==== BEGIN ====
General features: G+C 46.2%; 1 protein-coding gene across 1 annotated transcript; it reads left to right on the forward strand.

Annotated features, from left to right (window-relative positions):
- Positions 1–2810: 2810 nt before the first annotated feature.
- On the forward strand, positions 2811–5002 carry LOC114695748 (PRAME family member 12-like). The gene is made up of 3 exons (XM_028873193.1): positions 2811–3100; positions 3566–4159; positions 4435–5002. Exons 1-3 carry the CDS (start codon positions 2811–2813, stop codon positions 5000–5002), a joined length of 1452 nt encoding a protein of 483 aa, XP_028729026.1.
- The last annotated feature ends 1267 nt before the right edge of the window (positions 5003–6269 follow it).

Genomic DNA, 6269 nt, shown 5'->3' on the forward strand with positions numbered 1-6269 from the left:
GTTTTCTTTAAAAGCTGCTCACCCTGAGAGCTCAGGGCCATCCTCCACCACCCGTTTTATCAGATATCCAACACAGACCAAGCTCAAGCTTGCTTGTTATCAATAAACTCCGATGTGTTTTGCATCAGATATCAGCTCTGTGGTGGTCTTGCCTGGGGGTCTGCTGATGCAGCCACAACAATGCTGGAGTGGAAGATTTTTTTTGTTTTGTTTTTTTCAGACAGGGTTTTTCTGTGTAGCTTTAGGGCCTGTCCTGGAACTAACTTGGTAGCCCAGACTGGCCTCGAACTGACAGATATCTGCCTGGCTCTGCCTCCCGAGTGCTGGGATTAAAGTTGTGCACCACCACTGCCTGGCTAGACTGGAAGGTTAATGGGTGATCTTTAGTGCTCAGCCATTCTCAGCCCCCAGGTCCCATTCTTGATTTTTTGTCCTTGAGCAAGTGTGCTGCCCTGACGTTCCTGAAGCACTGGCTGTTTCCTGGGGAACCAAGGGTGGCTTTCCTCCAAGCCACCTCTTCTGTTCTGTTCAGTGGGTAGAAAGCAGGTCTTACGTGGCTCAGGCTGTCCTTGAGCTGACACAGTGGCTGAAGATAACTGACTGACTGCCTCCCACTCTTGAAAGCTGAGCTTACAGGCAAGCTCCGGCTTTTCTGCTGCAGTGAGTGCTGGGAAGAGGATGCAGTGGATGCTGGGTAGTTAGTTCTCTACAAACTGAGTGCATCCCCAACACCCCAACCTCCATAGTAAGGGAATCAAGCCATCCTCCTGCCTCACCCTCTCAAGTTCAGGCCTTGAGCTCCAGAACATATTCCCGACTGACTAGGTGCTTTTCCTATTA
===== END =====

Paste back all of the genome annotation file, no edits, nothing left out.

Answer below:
General features: G+C 46.2%; 1 protein-coding gene across 1 annotated transcript; it reads left to right on the forward strand.

Annotated features, from left to right (window-relative positions):
- Positions 1–2810: 2810 nt before the first annotated feature.
- On the forward strand, positions 2811–5002 carry LOC114695748 (PRAME family member 12-like). The gene is made up of 3 exons (XM_028873193.1): positions 2811–3100; positions 3566–4159; positions 4435–5002. Exons 1-3 carry the CDS (start codon positions 2811–2813, stop codon positions 5000–5002), a joined length of 1452 nt encoding a protein of 483 aa, XP_028729026.1.
- The last annotated feature ends 1267 nt before the right edge of the window (positions 5003–6269 follow it).

Genomic DNA, 6269 nt, shown 5'->3' on the forward strand with positions numbered 1-6269 from the left:
GTTTTCTTTAAAAGCTGCTCACCCTGAGAGCTCAGGGCCATCCTCCACCACCCGTTTTATCAGATATCCAACACAGACCAAGCTCAAGCTTGCTTGTTATCAATAAACTCCGATGTGTTTTGCATCAGATATCAGCTCTGTGGTGGTCTTGCCTGGGGGTCTGCTGATGCAGCCACAACAATGCTGGAGTGGAAGATTTTTTTTGTTTTGTTTTTTTCAGACAGGGTTTTTCTGTGTAGCTTTAGGGCCTGTCCTGGAACTAACTTGGTAGCCCAGACTGGCCTCGAACTGACAGATATCTGCCTGGCTCTGCCTCCCGAGTGCTGGGATTAAAGTTGTGCACCACCACTGCCTGGCTAGACTGGAAGGTTAATGGGTGATCTTTAGTGCTCAGCCATTCTCAGCCCCCAGGTCCCATTCTTGATTTTTTGTCCTTGAGCAAGTGTGCTGCCCTGACGTTCCTGAAGCACTGGCTGTTTCCTGGGGAACCAAGGGTGGCTTTCCTCCAAGCCACCTCTTCTGTTCTGTTCAGTGGGTAGAAAGCAGGTCTTACGTGGCTCAGGCTGTCCTTGAGCTGACACAGTGGCTGAAGATAACTGACTGACTGCCTCCCACTCTTGAAAGCTGAGCTTACAGGCAAGCTCCGGCTTTTCTGCTGCAGTGAGTGCTGGGAAGAGGATGCAGTGGATGCTGGGTAGTTAGTTCTCTACAAACTGAGTGCATCCCCAACACCCCAACCTCCATAGTAAGGGAATCAAGCCATCCTCCTGCCTCACCCTCTCAAGTTCAGGCCTTGAGCTCCAGAACATATTCCCGACTGACTAGGTGCTTTTCCTATTA